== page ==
Another TED talk link.
My set response to people who claim to be terrible at maths is to point out that different people learn in very different ways and it may well be that given a teaching style more appropriate to them they would have 'got' maths, or physics or whatever subject they failed to enjoy.
I know that the subjects that failed to click with me (or vice versa) didn't click simply because I never understood the reason the subject was important and the dry facts as they were presented never stuck with me. These were generally the subjects where knowledge over understanding was needed to excel in the exams, history being the prime example. These were the subjects that I had trouble visualising, the sciences I could always visualise with relative ease.
Though it would be easy to claim that it was spoon feeding, the things that did stick with me from history were generally those lessons presented simply through watching movies (strangely, that and a lesson on the satirical works of William Hogarth). Anyway, since the very dry lessons on the taxes of the 1500s and how to make a piece of paper look old I have become more interested in the subject and have read a little more than I had back then. I still find historical dates (unconnected to physics) stick for only a short time but I'm slowly building more of a structured understanding of how we've arrived at where we are today.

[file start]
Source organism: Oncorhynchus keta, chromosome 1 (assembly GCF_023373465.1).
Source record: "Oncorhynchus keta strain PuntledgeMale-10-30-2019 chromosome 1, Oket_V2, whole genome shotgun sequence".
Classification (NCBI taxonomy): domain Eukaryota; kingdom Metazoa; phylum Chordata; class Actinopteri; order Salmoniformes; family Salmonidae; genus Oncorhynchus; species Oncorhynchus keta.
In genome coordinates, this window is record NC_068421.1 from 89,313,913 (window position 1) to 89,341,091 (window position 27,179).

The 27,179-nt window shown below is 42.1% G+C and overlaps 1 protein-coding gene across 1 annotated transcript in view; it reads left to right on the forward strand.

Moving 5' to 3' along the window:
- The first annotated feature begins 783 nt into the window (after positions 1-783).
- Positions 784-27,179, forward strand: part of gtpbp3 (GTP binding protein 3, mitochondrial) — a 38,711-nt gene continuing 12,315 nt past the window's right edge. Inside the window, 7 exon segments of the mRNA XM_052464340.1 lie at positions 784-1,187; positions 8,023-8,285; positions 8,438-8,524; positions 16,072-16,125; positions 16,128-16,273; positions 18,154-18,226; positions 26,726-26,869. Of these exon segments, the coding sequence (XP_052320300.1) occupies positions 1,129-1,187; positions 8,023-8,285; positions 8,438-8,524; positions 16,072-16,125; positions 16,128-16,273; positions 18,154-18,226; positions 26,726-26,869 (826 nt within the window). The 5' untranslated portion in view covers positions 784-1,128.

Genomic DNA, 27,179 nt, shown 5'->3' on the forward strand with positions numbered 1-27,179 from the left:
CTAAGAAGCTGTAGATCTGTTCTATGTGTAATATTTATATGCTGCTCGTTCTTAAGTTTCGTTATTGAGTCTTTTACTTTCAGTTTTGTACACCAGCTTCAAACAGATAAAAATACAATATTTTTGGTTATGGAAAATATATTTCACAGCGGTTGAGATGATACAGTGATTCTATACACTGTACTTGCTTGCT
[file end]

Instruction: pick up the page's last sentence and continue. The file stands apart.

Anyway, I'm talking tangentially. I really want to talk about the fact that although we have an idea that it's important for all school kids to get a basic grounding in a range of 'important' subjects and that idea seems natural and wholesome, a video from the TED talks gives an interesting counter to this statement. Sir Ken Robinson is also a truly great storyteller in my opinion.
I have to admit that when I started watching this movie the scientist in me with the reactionary opinion that everyone can be good at maths and science if it's explained in the right way jumped to the forefront. By the end I realised that there's a lot more to the question than such a simple response.
I was really motivated to write about this subject because I found myself repeating the anecdote from this video about the 'troublesome child' to several people whose eyes lit up at this powerful tale of the right way and the wrong way to deal with someone who doesn't want to concentrate on the classical subjects at school. A perfect example of how one's gut reaction can be tragically wrong.
Anyway, the core of the argument is that we channel kids through a very narrow pathway of learning which probably sees a huge number of children excluded simply because they learn in different ways. We don't all find the same things natural to pick up and if we want to open the true creative capacities of the young then we need to rethink education in a big way.
The British Government seem to excel in rethinking education by changing the syllabus and exam system year on year. Sadly all they manage by doing this is to create chaos and devalue true learning over getting as many heads to university as possible.
I believe that the teaching of many subjects in schools in England needs to be rethought, but perhaps there are even more rotten foundations in our educational system which should be deconstructed and reconstructed first.
Anyway, watch the movie and tell me what you think
Sunday, July 29, 2007
Another TED talk link.